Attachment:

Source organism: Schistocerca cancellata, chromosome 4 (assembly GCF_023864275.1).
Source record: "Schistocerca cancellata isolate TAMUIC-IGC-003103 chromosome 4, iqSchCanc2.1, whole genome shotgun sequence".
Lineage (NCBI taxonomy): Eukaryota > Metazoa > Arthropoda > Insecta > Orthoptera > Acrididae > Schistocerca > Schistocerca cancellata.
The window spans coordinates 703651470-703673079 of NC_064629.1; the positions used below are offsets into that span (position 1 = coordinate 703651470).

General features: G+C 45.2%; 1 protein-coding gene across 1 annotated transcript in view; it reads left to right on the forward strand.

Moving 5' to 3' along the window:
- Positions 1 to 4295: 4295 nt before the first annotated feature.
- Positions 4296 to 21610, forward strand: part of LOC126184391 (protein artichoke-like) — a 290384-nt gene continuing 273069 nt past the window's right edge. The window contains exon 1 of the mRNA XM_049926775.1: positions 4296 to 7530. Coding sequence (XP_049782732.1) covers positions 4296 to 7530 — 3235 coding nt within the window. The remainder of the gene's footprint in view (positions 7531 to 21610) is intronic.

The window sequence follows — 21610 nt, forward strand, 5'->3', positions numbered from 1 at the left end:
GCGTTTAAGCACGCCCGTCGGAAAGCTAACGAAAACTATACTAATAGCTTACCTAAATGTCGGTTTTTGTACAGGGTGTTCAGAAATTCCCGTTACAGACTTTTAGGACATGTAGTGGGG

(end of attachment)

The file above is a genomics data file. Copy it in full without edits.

Source organism: Schistocerca cancellata, chromosome 4 (assembly GCF_023864275.1).
Source record: "Schistocerca cancellata isolate TAMUIC-IGC-003103 chromosome 4, iqSchCanc2.1, whole genome shotgun sequence".
Lineage (NCBI taxonomy): Eukaryota > Metazoa > Arthropoda > Insecta > Orthoptera > Acrididae > Schistocerca > Schistocerca cancellata.
The window spans coordinates 703651470-703673079 of NC_064629.1; the positions used below are offsets into that span (position 1 = coordinate 703651470).

General features: G+C 45.2%; 1 protein-coding gene across 1 annotated transcript in view; it reads left to right on the forward strand.

Moving 5' to 3' along the window:
- Positions 1 to 4295: 4295 nt before the first annotated feature.
- Positions 4296 to 21610, forward strand: part of LOC126184391 (protein artichoke-like) — a 290384-nt gene continuing 273069 nt past the window's right edge. The window contains exon 1 of the mRNA XM_049926775.1: positions 4296 to 7530. Coding sequence (XP_049782732.1) covers positions 4296 to 7530 — 3235 coding nt within the window. The remainder of the gene's footprint in view (positions 7531 to 21610) is intronic.

The window sequence follows — 21610 nt, forward strand, 5'->3', positions numbered from 1 at the left end:
GCGTTTAAGCACGCCCGTCGGAAAGCTAACGAAAACTATACTAATAGCTTACCTAAATGTCGGTTTTTGTACAGGGTGTTCAGAAATTCCCGTTACAGACTTTTAGGACATGTAGTGGGG